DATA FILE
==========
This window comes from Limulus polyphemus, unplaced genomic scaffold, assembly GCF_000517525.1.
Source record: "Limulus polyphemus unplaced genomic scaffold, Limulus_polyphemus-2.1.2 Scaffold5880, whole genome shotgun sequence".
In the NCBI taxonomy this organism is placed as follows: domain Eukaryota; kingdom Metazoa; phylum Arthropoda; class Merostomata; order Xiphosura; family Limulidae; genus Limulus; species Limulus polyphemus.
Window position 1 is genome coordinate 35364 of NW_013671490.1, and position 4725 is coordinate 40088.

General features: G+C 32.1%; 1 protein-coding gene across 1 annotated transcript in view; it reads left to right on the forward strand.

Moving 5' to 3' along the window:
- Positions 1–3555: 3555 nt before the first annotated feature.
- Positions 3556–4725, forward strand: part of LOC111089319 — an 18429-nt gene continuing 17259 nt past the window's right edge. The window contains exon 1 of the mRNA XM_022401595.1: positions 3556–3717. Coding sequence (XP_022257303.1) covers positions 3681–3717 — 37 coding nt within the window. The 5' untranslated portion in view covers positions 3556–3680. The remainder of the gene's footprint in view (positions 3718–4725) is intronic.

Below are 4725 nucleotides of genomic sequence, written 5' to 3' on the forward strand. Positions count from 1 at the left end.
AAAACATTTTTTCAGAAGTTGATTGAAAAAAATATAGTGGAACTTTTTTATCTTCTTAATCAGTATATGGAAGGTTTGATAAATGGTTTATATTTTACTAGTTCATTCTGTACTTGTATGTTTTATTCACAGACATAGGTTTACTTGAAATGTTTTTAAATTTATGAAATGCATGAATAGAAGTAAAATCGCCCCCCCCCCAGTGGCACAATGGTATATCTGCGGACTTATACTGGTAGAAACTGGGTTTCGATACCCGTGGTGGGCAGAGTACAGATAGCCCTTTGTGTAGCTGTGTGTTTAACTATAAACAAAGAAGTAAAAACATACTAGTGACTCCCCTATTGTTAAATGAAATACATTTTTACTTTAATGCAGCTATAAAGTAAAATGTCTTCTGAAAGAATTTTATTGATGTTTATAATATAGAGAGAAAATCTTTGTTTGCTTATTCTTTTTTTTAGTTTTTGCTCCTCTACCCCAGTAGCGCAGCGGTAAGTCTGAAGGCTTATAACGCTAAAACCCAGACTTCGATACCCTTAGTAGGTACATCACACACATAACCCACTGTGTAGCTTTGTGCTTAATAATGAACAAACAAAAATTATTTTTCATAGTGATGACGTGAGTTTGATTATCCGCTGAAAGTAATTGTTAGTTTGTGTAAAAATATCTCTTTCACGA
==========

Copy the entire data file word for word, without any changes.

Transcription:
This window comes from Limulus polyphemus, unplaced genomic scaffold, assembly GCF_000517525.1.
Source record: "Limulus polyphemus unplaced genomic scaffold, Limulus_polyphemus-2.1.2 Scaffold5880, whole genome shotgun sequence".
In the NCBI taxonomy this organism is placed as follows: domain Eukaryota; kingdom Metazoa; phylum Arthropoda; class Merostomata; order Xiphosura; family Limulidae; genus Limulus; species Limulus polyphemus.
Window position 1 is genome coordinate 35364 of NW_013671490.1, and position 4725 is coordinate 40088.

General features: G+C 32.1%; 1 protein-coding gene across 1 annotated transcript in view; it reads left to right on the forward strand.

Moving 5' to 3' along the window:
- Positions 1–3555: 3555 nt before the first annotated feature.
- Positions 3556–4725, forward strand: part of LOC111089319 — an 18429-nt gene continuing 17259 nt past the window's right edge. The window contains exon 1 of the mRNA XM_022401595.1: positions 3556–3717. Coding sequence (XP_022257303.1) covers positions 3681–3717 — 37 coding nt within the window. The 5' untranslated portion in view covers positions 3556–3680. The remainder of the gene's footprint in view (positions 3718–4725) is intronic.

Below are 4725 nucleotides of genomic sequence, written 5' to 3' on the forward strand. Positions count from 1 at the left end.
AAAACATTTTTTCAGAAGTTGATTGAAAAAAATATAGTGGAACTTTTTTATCTTCTTAATCAGTATATGGAAGGTTTGATAAATGGTTTATATTTTACTAGTTCATTCTGTACTTGTATGTTTTATTCACAGACATAGGTTTACTTGAAATGTTTTTAAATTTATGAAATGCATGAATAGAAGTAAAATCGCCCCCCCCCCAGTGGCACAATGGTATATCTGCGGACTTATACTGGTAGAAACTGGGTTTCGATACCCGTGGTGGGCAGAGTACAGATAGCCCTTTGTGTAGCTGTGTGTTTAACTATAAACAAAGAAGTAAAAACATACTAGTGACTCCCCTATTGTTAAATGAAATACATTTTTACTTTAATGCAGCTATAAAGTAAAATGTCTTCTGAAAGAATTTTATTGATGTTTATAATATAGAGAGAAAATCTTTGTTTGCTTATTCTTTTTTTTAGTTTTTGCTCCTCTACCCCAGTAGCGCAGCGGTAAGTCTGAAGGCTTATAACGCTAAAACCCAGACTTCGATACCCTTAGTAGGTACATCACACACATAACCCACTGTGTAGCTTTGTGCTTAATAATGAACAAACAAAAATTATTTTTCATAGTGATGACGTGAGTTTGATTATCCGCTGAAAGTAATTGTTAGTTTGTGTAAAAATATCTCTTTCACGA